Dissolved oxygen levels in water was never going to win the prize for the sexiest topic. Given this inherent handicap, Kirchman’s conversational tone makes Dead Zones nicely accessible. However, I do feel that the overall structure and clarity suffer somewhat, although I cannot quite put my finger on the why. The narrative ricochets between different topics and some things are only touched upon (e.g. the rise of jellyfish, or the release of neurotoxins during certain algal blooms). I did enjoy the historical sketches, they are Kirchman’s forte. At only 172 pages, this book is not a thorough overview but more a general introduction. Since these topics are normally discussed in scientific journals, reports, academic monographs, and edited collections, it is an introduction that is long overdue.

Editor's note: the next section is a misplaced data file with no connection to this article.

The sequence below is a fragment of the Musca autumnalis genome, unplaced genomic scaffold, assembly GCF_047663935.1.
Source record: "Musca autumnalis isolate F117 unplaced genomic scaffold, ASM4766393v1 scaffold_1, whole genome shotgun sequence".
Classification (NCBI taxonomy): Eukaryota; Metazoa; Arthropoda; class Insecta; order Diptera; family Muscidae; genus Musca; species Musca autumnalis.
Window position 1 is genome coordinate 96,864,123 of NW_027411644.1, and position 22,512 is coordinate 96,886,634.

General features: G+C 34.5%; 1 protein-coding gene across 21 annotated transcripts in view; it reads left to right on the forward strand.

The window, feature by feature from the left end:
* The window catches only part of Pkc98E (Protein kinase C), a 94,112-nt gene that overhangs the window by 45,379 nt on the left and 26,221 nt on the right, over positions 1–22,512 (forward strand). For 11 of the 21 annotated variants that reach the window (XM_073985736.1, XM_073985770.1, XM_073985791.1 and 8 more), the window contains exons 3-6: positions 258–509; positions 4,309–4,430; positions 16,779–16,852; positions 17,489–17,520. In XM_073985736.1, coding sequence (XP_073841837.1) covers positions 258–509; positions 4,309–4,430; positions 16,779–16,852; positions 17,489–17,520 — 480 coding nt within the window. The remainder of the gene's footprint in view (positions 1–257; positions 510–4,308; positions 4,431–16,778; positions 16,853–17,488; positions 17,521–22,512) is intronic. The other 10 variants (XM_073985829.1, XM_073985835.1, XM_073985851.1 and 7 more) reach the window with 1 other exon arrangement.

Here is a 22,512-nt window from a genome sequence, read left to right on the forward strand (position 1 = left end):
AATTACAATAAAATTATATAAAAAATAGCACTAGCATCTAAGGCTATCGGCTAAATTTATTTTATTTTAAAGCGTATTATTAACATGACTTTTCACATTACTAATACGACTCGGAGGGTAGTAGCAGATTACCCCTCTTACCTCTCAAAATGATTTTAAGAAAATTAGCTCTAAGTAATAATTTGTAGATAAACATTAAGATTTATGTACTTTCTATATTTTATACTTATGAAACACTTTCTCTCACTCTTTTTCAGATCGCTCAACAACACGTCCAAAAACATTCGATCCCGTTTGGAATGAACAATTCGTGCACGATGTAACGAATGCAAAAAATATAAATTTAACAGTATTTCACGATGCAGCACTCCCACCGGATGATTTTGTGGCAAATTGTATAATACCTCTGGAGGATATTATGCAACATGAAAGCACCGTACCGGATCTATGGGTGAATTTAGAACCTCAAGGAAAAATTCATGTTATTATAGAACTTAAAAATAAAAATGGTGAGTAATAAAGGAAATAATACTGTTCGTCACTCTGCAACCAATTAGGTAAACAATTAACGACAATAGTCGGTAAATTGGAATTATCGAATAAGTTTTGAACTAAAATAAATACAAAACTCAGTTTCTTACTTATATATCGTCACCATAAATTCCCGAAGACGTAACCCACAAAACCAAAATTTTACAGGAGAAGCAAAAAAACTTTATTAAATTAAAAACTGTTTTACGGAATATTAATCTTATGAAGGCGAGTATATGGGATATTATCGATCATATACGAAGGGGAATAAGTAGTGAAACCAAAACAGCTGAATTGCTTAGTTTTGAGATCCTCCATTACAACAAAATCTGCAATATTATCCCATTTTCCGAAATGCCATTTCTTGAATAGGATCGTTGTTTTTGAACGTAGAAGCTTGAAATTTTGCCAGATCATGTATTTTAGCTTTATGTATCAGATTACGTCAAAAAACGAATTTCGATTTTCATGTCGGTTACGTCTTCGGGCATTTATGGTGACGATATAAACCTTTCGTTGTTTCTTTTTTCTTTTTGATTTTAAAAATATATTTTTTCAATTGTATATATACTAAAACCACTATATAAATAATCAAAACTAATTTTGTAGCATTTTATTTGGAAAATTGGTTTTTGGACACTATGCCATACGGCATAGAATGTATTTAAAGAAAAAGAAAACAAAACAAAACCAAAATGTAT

Disclosure: The publisher provided a review copy of this book. The opinion expressed here is my own, however.